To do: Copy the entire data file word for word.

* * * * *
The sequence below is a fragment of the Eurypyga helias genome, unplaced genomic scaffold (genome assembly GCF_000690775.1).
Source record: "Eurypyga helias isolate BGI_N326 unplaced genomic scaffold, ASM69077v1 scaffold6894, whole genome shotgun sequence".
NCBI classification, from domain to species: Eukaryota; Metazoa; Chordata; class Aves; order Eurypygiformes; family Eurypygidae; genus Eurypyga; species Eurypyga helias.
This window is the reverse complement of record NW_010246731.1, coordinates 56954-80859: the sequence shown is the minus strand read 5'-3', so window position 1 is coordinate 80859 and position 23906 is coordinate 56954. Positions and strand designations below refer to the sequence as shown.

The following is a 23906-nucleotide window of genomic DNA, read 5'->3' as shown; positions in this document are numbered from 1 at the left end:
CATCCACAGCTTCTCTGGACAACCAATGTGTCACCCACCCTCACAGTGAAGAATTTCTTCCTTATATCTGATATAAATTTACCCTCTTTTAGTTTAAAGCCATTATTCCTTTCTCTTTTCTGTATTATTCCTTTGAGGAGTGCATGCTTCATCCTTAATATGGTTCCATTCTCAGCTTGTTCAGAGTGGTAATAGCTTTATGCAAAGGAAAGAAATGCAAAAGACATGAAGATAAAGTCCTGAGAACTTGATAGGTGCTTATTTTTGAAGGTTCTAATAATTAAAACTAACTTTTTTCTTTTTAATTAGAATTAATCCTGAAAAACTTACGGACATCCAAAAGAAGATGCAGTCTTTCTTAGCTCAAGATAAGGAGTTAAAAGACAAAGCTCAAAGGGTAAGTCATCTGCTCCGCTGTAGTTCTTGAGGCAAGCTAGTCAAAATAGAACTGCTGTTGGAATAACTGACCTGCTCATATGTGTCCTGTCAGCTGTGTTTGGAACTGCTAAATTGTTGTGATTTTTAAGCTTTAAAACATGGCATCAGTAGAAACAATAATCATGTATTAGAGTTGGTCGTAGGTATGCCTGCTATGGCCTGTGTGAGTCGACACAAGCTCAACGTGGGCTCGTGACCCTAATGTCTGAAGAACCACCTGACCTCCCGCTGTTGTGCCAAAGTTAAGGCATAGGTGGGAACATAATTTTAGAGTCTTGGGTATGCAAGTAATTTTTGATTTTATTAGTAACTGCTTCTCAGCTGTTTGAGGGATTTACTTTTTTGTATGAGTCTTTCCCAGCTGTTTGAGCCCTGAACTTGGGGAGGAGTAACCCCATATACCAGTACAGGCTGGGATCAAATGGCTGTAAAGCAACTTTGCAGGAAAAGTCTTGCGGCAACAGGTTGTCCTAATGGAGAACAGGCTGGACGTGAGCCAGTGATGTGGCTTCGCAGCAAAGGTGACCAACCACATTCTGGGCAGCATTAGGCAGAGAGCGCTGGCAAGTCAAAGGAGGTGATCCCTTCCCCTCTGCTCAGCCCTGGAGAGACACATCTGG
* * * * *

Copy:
The sequence below is a fragment of the Eurypyga helias genome, unplaced genomic scaffold (genome assembly GCF_000690775.1).
Source record: "Eurypyga helias isolate BGI_N326 unplaced genomic scaffold, ASM69077v1 scaffold6894, whole genome shotgun sequence".
NCBI classification, from domain to species: Eukaryota; Metazoa; Chordata; class Aves; order Eurypygiformes; family Eurypygidae; genus Eurypyga; species Eurypyga helias.
This window is the reverse complement of record NW_010246731.1, coordinates 56954-80859: the sequence shown is the minus strand read 5'-3', so window position 1 is coordinate 80859 and position 23906 is coordinate 56954. Positions and strand designations below refer to the sequence as shown.

The following is a 23906-nucleotide window of genomic DNA, read 5'->3' as shown; positions in this document are numbered from 1 at the left end:
CATCCACAGCTTCTCTGGACAACCAATGTGTCACCCACCCTCACAGTGAAGAATTTCTTCCTTATATCTGATATAAATTTACCCTCTTTTAGTTTAAAGCCATTATTCCTTTCTCTTTTCTGTATTATTCCTTTGAGGAGTGCATGCTTCATCCTTAATATGGTTCCATTCTCAGCTTGTTCAGAGTGGTAATAGCTTTATGCAAAGGAAAGAAATGCAAAAGACATGAAGATAAAGTCCTGAGAACTTGATAGGTGCTTATTTTTGAAGGTTCTAATAATTAAAACTAACTTTTTTCTTTTTAATTAGAATTAATCCTGAAAAACTTACGGACATCCAAAAGAAGATGCAGTCTTTCTTAGCTCAAGATAAGGAGTTAAAAGACAAAGCTCAAAGGGTAAGTCATCTGCTCCGCTGTAGTTCTTGAGGCAAGCTAGTCAAAATAGAACTGCTGTTGGAATAACTGACCTGCTCATATGTGTCCTGTCAGCTGTGTTTGGAACTGCTAAATTGTTGTGATTTTTAAGCTTTAAAACATGGCATCAGTAGAAACAATAATCATGTATTAGAGTTGGTCGTAGGTATGCCTGCTATGGCCTGTGTGAGTCGACACAAGCTCAACGTGGGCTCGTGACCCTAATGTCTGAAGAACCACCTGACCTCCCGCTGTTGTGCCAAAGTTAAGGCATAGGTGGGAACATAATTTTAGAGTCTTGGGTATGCAAGTAATTTTTGATTTTATTAGTAACTGCTTCTCAGCTGTTTGAGGGATTTACTTTTTTGTATGAGTCTTTCCCAGCTGTTTGAGCCCTGAACTTGGGGAGGAGTAACCCCATATACCAGTACAGGCTGGGATCAAATGGCTGTAAAGCAACTTTGCAGGAAAAGTCTTGCGGCAACAGGTTGTCCTAATGGAGAACAGGCTGGACGTGAGCCAGTGATGTGGCTTCGCAGCAAAGGTGACCAACCACATTCTGGGCAGCATTAGGCAGAGAGCGCTGGCAAGTCAAAGGAGGTGATCCCTTCCCCTCTGCTCAGCCCTGGAGAGACACATCTGG